Many people in Connecticut who have been diagnosed with Alzheimer’s disease may actually have a different type of brain condition such as brain atrophy or Lewy body dementia. By analyzing the brains of deceased people who were diagnosed with Alzheimer’s disease while they were alive, researchers have determined that about 20 percent of Alzheimer’s diagnoses are incorrect.
When a person is alive, there is no definitive test for Alzheimer’s disease, and a diagnosis of Alzheimer’s is based purely on the person’s symptoms. Despite the potential for misdiagnosis, an early diagnosis of Alzheimer’s is important for patients who do in fact have the disease. Patients who find out at an early stage that they have the condition may be able to take drugs that can help to delay the disease’s progress.
Researchers from the Mayo Clinic conducted one of the recent studies on Alzheimer’s disease. After looking at 1,600 brains of Alzheimer’s patients from the State of Florida brain bank, the researchers found that men are misdiagnosed with Alzheimer’s more frequently than women. The researchers say that reasons for the higher misdiagnosis rate may be that men develop Alzheimer’s earlier than women and their symptoms tend to be different. Alzheimer’s is found in different parts of the brain depending on whether a patient is a man or a woman.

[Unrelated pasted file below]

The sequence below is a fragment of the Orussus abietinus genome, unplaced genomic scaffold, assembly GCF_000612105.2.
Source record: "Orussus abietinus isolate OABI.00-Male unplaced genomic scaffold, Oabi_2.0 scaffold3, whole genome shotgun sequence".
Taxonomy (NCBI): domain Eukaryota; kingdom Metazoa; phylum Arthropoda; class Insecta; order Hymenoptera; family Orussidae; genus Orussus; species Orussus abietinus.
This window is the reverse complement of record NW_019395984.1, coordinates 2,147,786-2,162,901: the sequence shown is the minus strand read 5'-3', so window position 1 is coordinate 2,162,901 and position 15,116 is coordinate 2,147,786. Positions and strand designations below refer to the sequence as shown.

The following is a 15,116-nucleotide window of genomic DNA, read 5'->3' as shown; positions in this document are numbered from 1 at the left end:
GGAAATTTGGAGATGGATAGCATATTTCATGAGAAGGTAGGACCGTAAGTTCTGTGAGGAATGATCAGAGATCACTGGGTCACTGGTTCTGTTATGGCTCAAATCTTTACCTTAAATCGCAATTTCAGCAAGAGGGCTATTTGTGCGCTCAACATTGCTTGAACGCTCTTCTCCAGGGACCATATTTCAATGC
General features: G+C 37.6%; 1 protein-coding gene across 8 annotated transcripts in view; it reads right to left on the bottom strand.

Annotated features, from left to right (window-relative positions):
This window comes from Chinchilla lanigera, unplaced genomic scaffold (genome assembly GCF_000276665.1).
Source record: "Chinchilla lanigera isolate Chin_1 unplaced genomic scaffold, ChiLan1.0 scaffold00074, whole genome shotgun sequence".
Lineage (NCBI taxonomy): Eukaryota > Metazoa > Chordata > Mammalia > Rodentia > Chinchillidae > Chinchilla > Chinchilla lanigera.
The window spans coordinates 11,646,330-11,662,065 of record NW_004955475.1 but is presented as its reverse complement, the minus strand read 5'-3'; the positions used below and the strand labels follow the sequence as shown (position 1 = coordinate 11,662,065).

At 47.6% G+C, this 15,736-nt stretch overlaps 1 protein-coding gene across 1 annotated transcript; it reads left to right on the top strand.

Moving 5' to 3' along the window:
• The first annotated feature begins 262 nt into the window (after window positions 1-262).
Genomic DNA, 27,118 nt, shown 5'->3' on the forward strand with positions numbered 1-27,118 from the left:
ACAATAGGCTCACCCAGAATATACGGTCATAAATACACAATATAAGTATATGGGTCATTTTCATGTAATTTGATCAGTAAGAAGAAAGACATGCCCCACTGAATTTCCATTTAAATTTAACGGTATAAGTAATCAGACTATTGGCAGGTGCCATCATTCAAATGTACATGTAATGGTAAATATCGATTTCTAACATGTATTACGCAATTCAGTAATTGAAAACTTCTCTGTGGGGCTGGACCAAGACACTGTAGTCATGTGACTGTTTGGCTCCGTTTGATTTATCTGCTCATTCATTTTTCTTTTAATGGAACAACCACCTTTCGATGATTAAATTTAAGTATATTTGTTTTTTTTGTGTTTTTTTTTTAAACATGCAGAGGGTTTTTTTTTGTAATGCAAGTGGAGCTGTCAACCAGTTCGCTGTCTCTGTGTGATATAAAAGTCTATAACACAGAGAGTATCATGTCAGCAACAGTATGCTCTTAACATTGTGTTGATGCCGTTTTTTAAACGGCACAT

If a patient is misdiagnosed with a serious condition like Alzheimer’s disease, he or she may be prescribed unnecessary medications that have side effects. A misdiagnosed patient may also miss out on vital treatments that they may need for the condition that they are actually suffering from. An attorney may help a patient who has been injured because of a misdiagnosis pursue compensation for damages.